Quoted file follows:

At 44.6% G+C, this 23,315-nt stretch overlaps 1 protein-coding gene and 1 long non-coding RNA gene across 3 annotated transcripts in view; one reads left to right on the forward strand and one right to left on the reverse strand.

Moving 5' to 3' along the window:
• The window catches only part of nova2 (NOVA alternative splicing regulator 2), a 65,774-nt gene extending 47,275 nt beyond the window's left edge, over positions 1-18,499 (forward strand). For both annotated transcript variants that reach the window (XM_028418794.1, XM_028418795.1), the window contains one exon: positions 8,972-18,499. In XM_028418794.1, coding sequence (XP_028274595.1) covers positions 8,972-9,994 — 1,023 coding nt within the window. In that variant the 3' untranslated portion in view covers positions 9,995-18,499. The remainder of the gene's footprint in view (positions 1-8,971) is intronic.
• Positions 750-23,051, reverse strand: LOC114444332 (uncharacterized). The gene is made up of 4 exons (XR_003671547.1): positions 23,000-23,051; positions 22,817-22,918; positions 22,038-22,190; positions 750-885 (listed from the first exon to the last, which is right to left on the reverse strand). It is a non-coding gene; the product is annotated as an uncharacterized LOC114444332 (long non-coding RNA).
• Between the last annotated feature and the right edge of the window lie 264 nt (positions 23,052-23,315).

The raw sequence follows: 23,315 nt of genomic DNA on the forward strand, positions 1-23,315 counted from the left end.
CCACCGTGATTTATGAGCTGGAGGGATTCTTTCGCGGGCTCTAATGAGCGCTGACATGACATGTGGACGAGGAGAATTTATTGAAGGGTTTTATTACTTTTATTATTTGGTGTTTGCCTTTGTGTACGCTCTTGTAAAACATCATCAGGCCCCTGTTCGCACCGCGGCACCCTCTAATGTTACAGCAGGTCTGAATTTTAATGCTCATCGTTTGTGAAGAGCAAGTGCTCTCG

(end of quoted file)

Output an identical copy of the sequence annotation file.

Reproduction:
At 44.6% G+C, this 23,315-nt stretch overlaps 1 protein-coding gene and 1 long non-coding RNA gene across 3 annotated transcripts in view; one reads left to right on the forward strand and one right to left on the reverse strand.

Moving 5' to 3' along the window:
• The window catches only part of nova2 (NOVA alternative splicing regulator 2), a 65,774-nt gene extending 47,275 nt beyond the window's left edge, over positions 1-18,499 (forward strand). For both annotated transcript variants that reach the window (XM_028418794.1, XM_028418795.1), the window contains one exon: positions 8,972-18,499. In XM_028418794.1, coding sequence (XP_028274595.1) covers positions 8,972-9,994 — 1,023 coding nt within the window. In that variant the 3' untranslated portion in view covers positions 9,995-18,499. The remainder of the gene's footprint in view (positions 1-8,971) is intronic.
• Positions 750-23,051, reverse strand: LOC114444332 (uncharacterized). The gene is made up of 4 exons (XR_003671547.1): positions 23,000-23,051; positions 22,817-22,918; positions 22,038-22,190; positions 750-885 (listed from the first exon to the last, which is right to left on the reverse strand). It is a non-coding gene; the product is annotated as an uncharacterized LOC114444332 (long non-coding RNA).
• Between the last annotated feature and the right edge of the window lie 264 nt (positions 23,052-23,315).

The raw sequence follows: 23,315 nt of genomic DNA on the forward strand, positions 1-23,315 counted from the left end.
CCACCGTGATTTATGAGCTGGAGGGATTCTTTCGCGGGCTCTAATGAGCGCTGACATGACATGTGGACGAGGAGAATTTATTGAAGGGTTTTATTACTTTTATTATTTGGTGTTTGCCTTTGTGTACGCTCTTGTAAAACATCATCAGGCCCCTGTTCGCACCGCGGCACCCTCTAATGTTACAGCAGGTCTGAATTTTAATGCTCATCGTTTGTGAAGAGCAAGTGCTCTCG